· advised that following a second tendering exercise the contract for the development of the former Post Office site in Rhyl as a new short stay car park should be let in early autumn 2019
· confirmed that the costs associated water-proofing work on the decks of multi-storey car parks was inflation proofed
· confirmed that Prestatyn Town Council subsidised car parks within the town therefore the Council did not receive any revenue from those car parks, consequently Streetscene services were delivered at these sites under a Service Level Agreement (SLA) between the County and Town Council. In recent years these type of SLAs had become far more specific in relation to which services would be delivered for the price charged. Similar SLAs had now been developed for comparable amenities across the county, this approach helped the Service to effectively monitor the maintenance work undertaken
· emphasised that the county’s car parks were often the gateway for visitors to the county and to its towns, it was therefore important that they were aesthetically welcoming due to their potential to support and develop the local economy, hence the importance of undertaking the investment programme;
· advised that the five year development plan had been drawn-up on a priority basis with a view to avoiding further deterioration which would require significantly more investment to remedy in the long-term. The larger structural investment projects had been scheduled for years 1 to 4, with year 5 focusing more on smaller aesthetic work. As time progressed more detail of maintenance work to be undertaken at specific locations and the financial years when they would be undertaken would appear in the Investment Plan. It was anticipated that eventually regular maintenance work would form part of the Service’s ‘business as usual’ financial planning and financed from within the revenue the Service generated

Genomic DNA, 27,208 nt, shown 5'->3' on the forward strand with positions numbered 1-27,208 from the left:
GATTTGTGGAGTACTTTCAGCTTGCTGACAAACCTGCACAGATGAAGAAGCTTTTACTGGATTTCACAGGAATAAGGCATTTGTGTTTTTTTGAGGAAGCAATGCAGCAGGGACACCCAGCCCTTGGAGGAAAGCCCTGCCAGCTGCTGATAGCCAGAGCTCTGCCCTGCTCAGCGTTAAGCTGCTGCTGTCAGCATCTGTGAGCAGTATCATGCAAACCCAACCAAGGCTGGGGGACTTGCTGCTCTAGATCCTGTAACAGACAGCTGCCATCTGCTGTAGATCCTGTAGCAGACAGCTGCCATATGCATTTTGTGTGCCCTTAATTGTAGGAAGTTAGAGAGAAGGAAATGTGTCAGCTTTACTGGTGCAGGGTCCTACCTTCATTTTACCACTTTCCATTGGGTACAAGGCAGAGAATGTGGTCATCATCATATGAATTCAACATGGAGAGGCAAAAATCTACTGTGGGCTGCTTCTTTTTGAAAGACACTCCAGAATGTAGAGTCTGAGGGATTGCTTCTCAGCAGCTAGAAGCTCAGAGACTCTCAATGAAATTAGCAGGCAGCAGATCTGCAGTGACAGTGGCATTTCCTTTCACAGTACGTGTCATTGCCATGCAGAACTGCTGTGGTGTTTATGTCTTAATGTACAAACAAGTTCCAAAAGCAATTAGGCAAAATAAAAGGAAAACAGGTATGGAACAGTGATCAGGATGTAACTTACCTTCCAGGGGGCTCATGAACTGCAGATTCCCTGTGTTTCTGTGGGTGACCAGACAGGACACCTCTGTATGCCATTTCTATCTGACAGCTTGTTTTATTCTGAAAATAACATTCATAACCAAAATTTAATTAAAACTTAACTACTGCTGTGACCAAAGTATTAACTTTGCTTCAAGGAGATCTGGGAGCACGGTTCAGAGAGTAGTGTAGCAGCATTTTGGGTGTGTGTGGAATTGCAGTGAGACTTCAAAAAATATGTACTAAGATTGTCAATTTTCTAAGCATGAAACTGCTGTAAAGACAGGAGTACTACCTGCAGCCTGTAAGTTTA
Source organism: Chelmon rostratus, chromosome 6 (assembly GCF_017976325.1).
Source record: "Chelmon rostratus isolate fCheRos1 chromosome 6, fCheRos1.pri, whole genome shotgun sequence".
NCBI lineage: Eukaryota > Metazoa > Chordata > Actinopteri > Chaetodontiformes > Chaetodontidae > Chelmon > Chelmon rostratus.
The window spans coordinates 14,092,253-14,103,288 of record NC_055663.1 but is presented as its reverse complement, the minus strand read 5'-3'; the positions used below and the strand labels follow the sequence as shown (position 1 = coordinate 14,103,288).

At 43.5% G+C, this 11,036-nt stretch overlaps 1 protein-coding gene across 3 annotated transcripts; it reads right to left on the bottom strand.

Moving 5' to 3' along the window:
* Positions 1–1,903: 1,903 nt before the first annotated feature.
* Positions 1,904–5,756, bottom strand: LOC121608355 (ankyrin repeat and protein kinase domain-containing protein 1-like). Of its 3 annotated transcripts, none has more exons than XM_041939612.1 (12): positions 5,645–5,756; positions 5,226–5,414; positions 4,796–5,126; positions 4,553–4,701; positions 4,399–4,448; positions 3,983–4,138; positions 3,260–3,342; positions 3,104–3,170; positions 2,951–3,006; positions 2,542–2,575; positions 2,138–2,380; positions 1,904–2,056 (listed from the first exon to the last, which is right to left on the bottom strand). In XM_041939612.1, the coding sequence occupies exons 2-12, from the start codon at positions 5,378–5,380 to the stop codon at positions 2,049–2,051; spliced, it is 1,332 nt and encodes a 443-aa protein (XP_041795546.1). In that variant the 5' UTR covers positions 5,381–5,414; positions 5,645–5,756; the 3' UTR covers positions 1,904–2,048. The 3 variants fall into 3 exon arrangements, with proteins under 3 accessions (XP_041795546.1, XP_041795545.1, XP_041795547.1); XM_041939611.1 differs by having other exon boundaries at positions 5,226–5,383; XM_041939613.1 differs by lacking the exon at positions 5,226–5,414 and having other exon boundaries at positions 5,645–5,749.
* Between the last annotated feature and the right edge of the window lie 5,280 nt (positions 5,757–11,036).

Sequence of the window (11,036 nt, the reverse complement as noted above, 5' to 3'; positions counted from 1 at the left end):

· advised that circa 33% of the county’s car parks were currently able to accept cash free payments, the eventual aim was for all car parks to have facilities to accept cash free payments and in due course to be paperless via a digital payment recognition system
· confirmed that the present mobile phone payment facility for car parking would shortly be replaced by a smartphone app facility
· acknowledged that the provision of electronic signs denoting the number of available car parking spaces would be a useful facility in the county’s tourist towns, these were extremely expensive therefore it would be essential that a ... view the full minutes text for item 9.
To consider a report by the Scrutiny Coordinator (copy attached) seeking a review of the committee’s forward work programme and updating members on relevant issues.